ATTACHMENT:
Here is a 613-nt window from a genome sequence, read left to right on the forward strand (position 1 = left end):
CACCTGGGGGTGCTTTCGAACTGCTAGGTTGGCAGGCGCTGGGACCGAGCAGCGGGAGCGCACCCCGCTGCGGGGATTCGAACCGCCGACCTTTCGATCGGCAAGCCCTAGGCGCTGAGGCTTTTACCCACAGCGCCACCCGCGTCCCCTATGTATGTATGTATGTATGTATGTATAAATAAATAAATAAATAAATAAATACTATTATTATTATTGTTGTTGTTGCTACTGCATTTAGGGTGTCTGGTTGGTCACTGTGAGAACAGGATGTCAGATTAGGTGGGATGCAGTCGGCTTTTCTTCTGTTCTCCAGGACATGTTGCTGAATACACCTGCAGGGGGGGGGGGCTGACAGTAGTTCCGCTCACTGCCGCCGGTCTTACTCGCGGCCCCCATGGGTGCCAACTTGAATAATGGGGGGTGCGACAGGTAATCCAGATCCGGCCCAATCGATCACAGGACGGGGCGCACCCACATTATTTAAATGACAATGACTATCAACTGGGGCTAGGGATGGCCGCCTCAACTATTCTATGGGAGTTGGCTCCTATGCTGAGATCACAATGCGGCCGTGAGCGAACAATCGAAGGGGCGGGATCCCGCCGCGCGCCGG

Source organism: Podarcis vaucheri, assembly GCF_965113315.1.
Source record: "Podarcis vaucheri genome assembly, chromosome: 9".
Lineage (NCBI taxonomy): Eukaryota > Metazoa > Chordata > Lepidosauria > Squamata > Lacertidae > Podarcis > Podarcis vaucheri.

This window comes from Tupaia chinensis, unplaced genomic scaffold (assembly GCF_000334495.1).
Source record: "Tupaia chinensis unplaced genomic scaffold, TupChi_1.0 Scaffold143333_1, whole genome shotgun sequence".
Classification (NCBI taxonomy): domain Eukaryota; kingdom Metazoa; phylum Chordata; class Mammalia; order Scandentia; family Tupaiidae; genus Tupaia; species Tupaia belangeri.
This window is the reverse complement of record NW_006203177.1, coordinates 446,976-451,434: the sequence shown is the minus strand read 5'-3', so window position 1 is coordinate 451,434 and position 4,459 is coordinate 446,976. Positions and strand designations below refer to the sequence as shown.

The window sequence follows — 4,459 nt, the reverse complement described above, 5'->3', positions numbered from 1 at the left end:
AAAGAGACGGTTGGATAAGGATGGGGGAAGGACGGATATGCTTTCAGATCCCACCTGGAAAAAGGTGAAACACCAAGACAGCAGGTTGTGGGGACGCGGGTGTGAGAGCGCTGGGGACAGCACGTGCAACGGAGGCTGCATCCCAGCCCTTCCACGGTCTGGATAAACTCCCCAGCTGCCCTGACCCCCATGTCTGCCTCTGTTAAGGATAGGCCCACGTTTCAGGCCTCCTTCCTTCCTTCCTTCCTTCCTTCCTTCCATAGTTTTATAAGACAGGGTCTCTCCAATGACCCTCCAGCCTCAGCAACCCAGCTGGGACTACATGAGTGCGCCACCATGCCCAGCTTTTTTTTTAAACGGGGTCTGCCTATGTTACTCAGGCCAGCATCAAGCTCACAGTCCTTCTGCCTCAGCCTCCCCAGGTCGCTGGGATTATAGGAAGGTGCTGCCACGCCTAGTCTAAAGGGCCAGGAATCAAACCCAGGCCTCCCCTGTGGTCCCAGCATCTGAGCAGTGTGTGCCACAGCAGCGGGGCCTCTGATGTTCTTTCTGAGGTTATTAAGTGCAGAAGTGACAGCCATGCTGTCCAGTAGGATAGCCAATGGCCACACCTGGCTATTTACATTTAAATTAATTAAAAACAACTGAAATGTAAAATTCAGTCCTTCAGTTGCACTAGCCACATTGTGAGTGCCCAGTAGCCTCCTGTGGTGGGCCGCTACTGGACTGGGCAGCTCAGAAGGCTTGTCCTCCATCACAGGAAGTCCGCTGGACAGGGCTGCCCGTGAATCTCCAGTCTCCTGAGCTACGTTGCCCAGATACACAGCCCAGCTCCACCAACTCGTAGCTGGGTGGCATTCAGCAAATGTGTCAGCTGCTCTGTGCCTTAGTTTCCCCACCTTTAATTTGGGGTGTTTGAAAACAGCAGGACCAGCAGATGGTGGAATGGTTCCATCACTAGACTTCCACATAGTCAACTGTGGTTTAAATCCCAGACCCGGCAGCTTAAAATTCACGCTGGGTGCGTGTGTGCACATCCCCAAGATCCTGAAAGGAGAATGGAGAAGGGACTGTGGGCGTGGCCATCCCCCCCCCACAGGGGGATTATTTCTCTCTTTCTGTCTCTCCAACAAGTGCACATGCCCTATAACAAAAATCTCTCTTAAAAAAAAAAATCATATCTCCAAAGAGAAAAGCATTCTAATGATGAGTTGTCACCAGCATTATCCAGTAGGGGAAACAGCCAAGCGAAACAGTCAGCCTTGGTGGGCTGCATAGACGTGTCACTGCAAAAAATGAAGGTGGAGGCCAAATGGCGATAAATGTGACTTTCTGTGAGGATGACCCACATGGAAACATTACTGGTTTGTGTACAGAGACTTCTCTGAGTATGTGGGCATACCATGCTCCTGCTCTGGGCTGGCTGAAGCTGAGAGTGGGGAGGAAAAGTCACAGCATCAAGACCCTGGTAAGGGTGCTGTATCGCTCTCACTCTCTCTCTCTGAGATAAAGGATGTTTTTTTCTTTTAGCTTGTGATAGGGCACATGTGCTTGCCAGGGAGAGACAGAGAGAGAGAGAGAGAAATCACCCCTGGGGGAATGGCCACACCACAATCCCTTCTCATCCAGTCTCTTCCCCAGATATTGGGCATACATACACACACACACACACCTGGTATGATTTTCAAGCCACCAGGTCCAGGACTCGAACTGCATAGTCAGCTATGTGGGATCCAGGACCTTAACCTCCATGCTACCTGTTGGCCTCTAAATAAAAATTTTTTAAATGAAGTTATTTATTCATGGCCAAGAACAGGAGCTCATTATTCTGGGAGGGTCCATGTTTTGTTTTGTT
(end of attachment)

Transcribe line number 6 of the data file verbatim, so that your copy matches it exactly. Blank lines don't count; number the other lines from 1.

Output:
This window comes from Tupaia chinensis, unplaced genomic scaffold (assembly GCF_000334495.1).